"Jehovah of hosts is with us" (Psalms 46:7). "If God be for us, who can be against us," is the New Testament echo of this confidence. The great security is in God. Just as the coneys, a little animal often mentioned in the Old Testament, are very weak, but occupy impregnable dwelling places in the rocks; just so men also are weak, vulnerable, insecure apart from God; but "in Him," they are secure, safe, invincible, and unconquerable.
"The God of Jacob is our refuge" (Psalms 46:7). According to Kidner, this refrain probably should also have been inserted at the end of Psalms 46:3, thus marking the three divisions of the psalm as a refrain. He also noted that, "The word `refuge' in this refrain, here and in Psalms 46:11, is distinct from the word so rendered in Psalms 46:1. Here it implies inaccessible height; hence the New English Bible rendition, `Our high stronghold'"
"Come, behold the works of Jehovah,
What desolations he hath made in the earth.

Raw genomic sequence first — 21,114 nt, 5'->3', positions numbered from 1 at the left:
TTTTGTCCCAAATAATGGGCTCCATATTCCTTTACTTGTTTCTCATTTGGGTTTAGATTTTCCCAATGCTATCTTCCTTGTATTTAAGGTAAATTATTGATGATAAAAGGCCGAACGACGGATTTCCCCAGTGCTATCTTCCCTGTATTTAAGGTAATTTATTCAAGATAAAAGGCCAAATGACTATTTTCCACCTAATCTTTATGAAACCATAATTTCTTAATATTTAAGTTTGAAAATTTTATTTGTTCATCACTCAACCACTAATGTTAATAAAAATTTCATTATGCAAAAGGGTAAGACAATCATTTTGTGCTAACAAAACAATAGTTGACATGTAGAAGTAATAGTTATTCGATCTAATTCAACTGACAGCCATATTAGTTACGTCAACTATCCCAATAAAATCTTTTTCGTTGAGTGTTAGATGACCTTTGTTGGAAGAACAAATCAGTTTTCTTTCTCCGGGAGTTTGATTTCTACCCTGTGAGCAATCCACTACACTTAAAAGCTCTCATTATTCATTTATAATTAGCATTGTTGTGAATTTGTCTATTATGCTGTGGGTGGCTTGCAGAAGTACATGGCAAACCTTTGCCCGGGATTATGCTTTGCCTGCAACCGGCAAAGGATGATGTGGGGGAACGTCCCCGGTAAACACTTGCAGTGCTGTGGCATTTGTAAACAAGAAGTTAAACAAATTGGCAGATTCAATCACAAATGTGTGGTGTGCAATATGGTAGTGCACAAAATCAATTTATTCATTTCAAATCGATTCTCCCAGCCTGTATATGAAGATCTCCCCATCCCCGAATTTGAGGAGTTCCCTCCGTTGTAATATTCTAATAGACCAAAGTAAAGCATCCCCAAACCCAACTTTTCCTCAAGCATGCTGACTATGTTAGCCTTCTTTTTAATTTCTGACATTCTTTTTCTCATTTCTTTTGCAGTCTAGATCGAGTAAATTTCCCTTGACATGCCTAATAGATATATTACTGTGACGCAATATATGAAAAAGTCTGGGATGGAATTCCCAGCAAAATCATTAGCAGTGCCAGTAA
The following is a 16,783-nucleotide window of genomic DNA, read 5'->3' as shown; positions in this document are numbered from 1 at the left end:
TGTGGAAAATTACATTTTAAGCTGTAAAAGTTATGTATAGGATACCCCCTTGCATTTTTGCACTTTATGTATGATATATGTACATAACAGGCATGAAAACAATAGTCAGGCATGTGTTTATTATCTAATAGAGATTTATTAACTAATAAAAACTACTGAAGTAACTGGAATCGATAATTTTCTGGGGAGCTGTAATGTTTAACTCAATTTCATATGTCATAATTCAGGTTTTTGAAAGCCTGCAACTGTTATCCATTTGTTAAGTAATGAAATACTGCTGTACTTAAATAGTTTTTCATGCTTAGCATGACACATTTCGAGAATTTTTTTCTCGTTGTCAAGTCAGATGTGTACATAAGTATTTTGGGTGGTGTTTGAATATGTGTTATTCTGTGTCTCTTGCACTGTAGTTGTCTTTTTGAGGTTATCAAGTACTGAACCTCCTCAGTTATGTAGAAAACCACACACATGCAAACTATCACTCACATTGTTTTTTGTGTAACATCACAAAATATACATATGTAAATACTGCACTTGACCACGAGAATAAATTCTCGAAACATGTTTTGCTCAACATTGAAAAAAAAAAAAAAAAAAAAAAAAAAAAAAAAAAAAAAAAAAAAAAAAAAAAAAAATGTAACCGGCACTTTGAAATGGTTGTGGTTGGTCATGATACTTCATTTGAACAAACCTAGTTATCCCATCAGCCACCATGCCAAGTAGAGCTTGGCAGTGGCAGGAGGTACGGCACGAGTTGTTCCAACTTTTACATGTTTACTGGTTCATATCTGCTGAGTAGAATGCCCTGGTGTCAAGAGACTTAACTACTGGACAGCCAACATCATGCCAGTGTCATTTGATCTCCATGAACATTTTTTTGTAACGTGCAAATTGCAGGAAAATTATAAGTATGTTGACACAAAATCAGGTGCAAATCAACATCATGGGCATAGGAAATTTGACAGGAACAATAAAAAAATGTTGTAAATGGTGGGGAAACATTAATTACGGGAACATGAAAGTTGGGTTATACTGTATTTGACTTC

He maketh wars to cease unto the end of the earth;
He breaketh the bow, and cutteth the spear in sunder;
He burneth the chariot in the fire.
Be still, and know that I am God:
I will be exalted among the nations, I will be exalted in the earth.
Jehovah of hosts is with me,
The God of Jacob is our refuge.
"Come, behold the works of Jehovah" (Psalms 46:8). This, in context, was an invitation to the citizens of Jerusalem to behold the devastation of the army of Sennacherib, which the angel of God slaughtered in one night to the extent of 185,000 men. Cleaning up a mess like that required bonfires that lasted a long time, the war chariots, spears, arrows, shields and other military equipment providing fuel for the disposition of the dead.
Lord Byron's great poem catches the terrible magnificence of this Divine interposition upon behalf of God's people. There is an economy in God's wonders; he never intervenes unless it is absolutely necessary for the achievement of his eternal purpose. In this case, Jerusalem was surely doomed to destruction without Divine aid; therefore God came to the rescue.
"The Assyrian came down like the wolf on the fold,